Two Bears Killed On Middle Georgia Hunt

Harvest slacks way off, likely due to timing and weather.

John Trussell | February 5, 2018

Jeff Mitchell had taken lots of game animals over the years, but when a black bear stepped out into the food plot at 6:05 p.m. on Jan. 13, it was something very special. He said he felt a quickened pulse and a nervousness in his fingers that he had not felt for several years of hunting, hoping the opportunity would not slip away.

The unsuspecting bear eased through the food plot and gave Jeff the chance to center his scope on the bear’s chest. When he sent the .270 Winchester slug on its way, the bear quickly dropped but popped back up, trying to escape. But a second anchoring shot finished the story. Jeff had his first-ever bear, and he was pretty excited.

After a round of photos, the bear was taken to the Oaky Woods WMA check station so that Georgia WRD staff could gather important biological information. The bear was a 140-lb. female and was taken in Twiggs County on the Bear Creek Hunting Club.

The majority of bears taken on the one-day central Georgia bear hunt have come from Twiggs County, with a few from Houston County and only one from Bibb County since the hunts started in 2011.

Jeff is from Atlanta and owns Mitchell Metals, where he specializes in custom awnings and coverings for schools and businesses.

The 2018 middle Georgia bear hunt was held on Saturday, Jan. 13, and just two bears were killed by lucky hunters. That one day, black bears are allowed to harvested on private properties in Twiggs, Houston and Bibb counties. The limit per hunter is one bear heavier than 75 pounds, and bears with cubs are protected. No bear hunting is allowed on Oaky Woods or Ocmulgee WMAs, thus these areas act as a refuge for the bears.

The other bear was taken by Jay Bonney in the western part of Twiggs County on private land near Adams Park Road. Jay got invited to hunt on a lease and was expecting a wild pig to show itself but was aware of the chance for a bear and was ready for the opportunity.

He had only been on the stand for 30 minutes when the bear eased into the small green food plot. The bear was big enough, and he slowly pulled the trigger of his .30-06 and sent the 150-grain Remington Core-Lokt bullet on its mission. The bear quickly dropped, and Jay had harvested his first bear, and he was one very happy hunter. The bear meat was processed, and the hide was taken to a local taxidermist, so it could be converted into a rug.

Jay works at Mercer University in Macon, where he deals with Student IDs and security systems.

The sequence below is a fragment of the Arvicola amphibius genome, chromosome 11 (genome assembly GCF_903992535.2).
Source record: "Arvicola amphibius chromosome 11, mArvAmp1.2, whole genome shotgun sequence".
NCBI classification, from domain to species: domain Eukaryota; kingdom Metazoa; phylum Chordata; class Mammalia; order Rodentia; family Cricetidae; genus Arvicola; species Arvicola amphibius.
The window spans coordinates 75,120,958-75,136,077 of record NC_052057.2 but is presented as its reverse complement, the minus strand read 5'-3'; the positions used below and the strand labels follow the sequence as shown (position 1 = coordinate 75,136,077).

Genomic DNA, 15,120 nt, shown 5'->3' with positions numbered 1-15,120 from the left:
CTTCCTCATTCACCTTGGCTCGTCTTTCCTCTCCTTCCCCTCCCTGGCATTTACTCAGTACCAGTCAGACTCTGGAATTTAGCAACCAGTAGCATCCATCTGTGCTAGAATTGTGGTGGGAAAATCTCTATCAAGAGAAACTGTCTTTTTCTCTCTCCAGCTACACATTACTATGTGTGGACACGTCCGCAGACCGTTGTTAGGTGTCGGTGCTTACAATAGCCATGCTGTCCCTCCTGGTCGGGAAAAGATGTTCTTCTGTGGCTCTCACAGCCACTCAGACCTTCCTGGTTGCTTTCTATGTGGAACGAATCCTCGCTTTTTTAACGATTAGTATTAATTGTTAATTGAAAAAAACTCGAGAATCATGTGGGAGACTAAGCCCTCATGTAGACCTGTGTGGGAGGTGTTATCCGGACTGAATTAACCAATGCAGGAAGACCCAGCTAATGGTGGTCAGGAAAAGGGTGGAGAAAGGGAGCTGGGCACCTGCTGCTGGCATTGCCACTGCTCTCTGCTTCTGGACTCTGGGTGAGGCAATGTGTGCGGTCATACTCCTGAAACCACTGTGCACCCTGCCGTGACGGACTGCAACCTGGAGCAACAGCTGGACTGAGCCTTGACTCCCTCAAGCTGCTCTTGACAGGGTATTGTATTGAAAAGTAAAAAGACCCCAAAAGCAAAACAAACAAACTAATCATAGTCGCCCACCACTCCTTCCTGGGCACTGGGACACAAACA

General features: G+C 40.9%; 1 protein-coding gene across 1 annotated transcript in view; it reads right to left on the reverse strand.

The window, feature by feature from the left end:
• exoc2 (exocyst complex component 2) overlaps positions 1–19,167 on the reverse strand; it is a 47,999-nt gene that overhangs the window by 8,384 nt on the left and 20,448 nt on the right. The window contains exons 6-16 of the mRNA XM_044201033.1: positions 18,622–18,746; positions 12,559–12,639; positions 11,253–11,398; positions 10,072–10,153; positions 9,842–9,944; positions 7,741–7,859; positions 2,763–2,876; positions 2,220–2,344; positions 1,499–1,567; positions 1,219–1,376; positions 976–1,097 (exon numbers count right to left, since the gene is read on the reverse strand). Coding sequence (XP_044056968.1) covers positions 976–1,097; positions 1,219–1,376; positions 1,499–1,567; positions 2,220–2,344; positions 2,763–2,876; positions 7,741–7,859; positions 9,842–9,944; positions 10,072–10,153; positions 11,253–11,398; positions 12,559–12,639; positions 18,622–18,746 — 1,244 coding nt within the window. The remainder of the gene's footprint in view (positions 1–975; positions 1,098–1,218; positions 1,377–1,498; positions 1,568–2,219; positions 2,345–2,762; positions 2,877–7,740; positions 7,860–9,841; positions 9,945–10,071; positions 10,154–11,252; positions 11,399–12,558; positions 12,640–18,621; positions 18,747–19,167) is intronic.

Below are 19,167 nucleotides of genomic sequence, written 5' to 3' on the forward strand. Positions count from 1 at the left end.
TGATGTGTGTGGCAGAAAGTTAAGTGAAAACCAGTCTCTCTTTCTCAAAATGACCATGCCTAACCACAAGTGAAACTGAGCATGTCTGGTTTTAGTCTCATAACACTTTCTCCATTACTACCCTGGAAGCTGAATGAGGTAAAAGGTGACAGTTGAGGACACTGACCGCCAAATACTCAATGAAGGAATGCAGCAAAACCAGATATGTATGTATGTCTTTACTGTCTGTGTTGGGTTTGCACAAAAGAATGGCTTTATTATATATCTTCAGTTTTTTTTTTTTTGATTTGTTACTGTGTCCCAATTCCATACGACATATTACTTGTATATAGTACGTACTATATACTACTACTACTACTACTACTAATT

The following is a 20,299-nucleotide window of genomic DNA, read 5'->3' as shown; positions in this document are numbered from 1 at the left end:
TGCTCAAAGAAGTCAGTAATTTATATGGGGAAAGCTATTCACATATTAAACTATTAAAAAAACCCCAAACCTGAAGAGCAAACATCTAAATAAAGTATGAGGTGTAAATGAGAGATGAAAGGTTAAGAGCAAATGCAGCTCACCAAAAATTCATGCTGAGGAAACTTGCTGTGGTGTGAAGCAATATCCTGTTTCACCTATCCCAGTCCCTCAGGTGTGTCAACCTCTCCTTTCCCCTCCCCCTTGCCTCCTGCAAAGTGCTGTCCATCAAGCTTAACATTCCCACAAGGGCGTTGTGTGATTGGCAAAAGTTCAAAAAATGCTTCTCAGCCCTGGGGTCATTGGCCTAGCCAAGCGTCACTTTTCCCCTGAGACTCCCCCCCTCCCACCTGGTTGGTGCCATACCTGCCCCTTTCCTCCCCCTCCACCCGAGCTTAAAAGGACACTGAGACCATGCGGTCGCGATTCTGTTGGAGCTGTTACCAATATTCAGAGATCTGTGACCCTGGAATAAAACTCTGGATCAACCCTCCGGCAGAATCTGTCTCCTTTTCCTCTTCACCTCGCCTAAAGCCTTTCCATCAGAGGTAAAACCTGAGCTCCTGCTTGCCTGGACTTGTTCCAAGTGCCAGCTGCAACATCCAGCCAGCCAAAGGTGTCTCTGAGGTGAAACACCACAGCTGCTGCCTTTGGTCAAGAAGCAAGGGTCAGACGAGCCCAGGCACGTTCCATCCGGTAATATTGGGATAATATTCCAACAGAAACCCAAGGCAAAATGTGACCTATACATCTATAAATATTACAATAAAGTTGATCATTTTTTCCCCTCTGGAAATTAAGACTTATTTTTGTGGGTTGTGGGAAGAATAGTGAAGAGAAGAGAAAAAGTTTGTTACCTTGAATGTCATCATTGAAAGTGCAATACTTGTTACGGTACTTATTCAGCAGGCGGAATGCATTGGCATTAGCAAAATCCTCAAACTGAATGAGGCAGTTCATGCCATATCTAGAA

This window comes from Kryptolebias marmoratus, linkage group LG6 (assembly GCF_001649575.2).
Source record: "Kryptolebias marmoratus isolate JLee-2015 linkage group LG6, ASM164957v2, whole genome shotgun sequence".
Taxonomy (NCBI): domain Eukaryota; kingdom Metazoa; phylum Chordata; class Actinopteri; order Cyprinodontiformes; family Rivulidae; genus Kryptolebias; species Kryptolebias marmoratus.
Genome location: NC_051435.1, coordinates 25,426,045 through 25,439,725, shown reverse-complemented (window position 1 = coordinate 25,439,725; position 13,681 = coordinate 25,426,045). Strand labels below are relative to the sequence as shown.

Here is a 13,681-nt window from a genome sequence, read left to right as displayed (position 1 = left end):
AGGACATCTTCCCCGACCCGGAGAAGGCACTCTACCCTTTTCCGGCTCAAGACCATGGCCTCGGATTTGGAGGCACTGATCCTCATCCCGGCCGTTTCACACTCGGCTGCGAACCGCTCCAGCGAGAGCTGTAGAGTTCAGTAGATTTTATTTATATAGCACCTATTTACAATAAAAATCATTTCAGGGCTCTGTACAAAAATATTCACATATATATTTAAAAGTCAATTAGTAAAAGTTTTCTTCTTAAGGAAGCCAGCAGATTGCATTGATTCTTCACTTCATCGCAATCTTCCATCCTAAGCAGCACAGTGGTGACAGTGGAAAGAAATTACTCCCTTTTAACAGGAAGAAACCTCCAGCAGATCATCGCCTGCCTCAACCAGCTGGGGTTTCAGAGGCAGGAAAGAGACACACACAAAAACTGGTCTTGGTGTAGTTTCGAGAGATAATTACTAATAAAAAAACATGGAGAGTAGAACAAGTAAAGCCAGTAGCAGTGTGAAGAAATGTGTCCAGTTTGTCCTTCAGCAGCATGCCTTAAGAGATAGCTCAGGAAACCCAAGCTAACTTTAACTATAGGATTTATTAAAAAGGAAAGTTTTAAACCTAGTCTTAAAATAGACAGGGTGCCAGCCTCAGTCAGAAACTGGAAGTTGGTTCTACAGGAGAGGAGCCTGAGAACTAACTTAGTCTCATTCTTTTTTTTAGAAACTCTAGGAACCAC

Jay and Jeff are a growing group of Georgia hunters who have been successful in pursuing home-grown Georgia bears. The north Georgia bear population is robust with a limit of two bears per season, while the bear population in south Georgia near the Okefenokee Swamp is stable with multiple days of hunting and a limit of one bear.

The middle Georgia bear hunt is held with the state’s smallest population, with a limit of one bear during a one-day hunt. The current estimated bear population is 458 bears across 217,770 acres in central Georgia. The middle Georgia population estimate has varied in recent years.

In 2015, after three years of study, University of Georgia’s Warnell School of Forest Resources estimated the bear population was only 140 bears. However, researchers later re-analyzed the same data, using different mathematical models, and estimated 240 bears. The latest estimate, using a more liberal statistical model and a larger geographical area, estimates the population at 458 bears. However, the population may be down a bit from previous years, according to Kevin Kramer with WRD, who says that bear nuisance complaints are down, which usually indicates less bears roaming around into human populated areas.

The one-day middle Georgia hunt has seen changes since it started in 2011. The initial hunt took place in mid November, and 34 bears were killed.

Due to concerns about the high harvest of female bears, the hunt was moved to December. Sow bears are the driving force of the population, especially in a small population, as bears don’t normally breed until they are 3 years old, and a sow will stay with her cubs for two years, according to Kramer.

Although this year’s harvest was low with only two bears, there were other losses to the population that are of concern. In 2017, a total of 17 bears were reported as road-kill, and one was mistaken for a wild pig. This number is defined as a significant yearly loss, according to Bobby Bond, WRD biologist.

The annual one-day hunt was moved to January this season, so that more sow bears might be denning. However, the number of dead bears on these hunts is still highly dependent on weather conditions, said Kramer.

Saturday, Jan. 13 was a cold, windy day, which probably limited bear activity in the morning, but some bears were moving in the afternoon, which was when both bears were taken.

With all the acorns gone in January, hunting green food plots is a good strategy. The bears will feed in these areas when food sources are limited.

The next middle Georgia bear hunt is scheduled for Saturday, Jan. 12, 2019.

The middle Georgia Bear hunt is a unique opportunity to harvest a special game animal, so start making plans.

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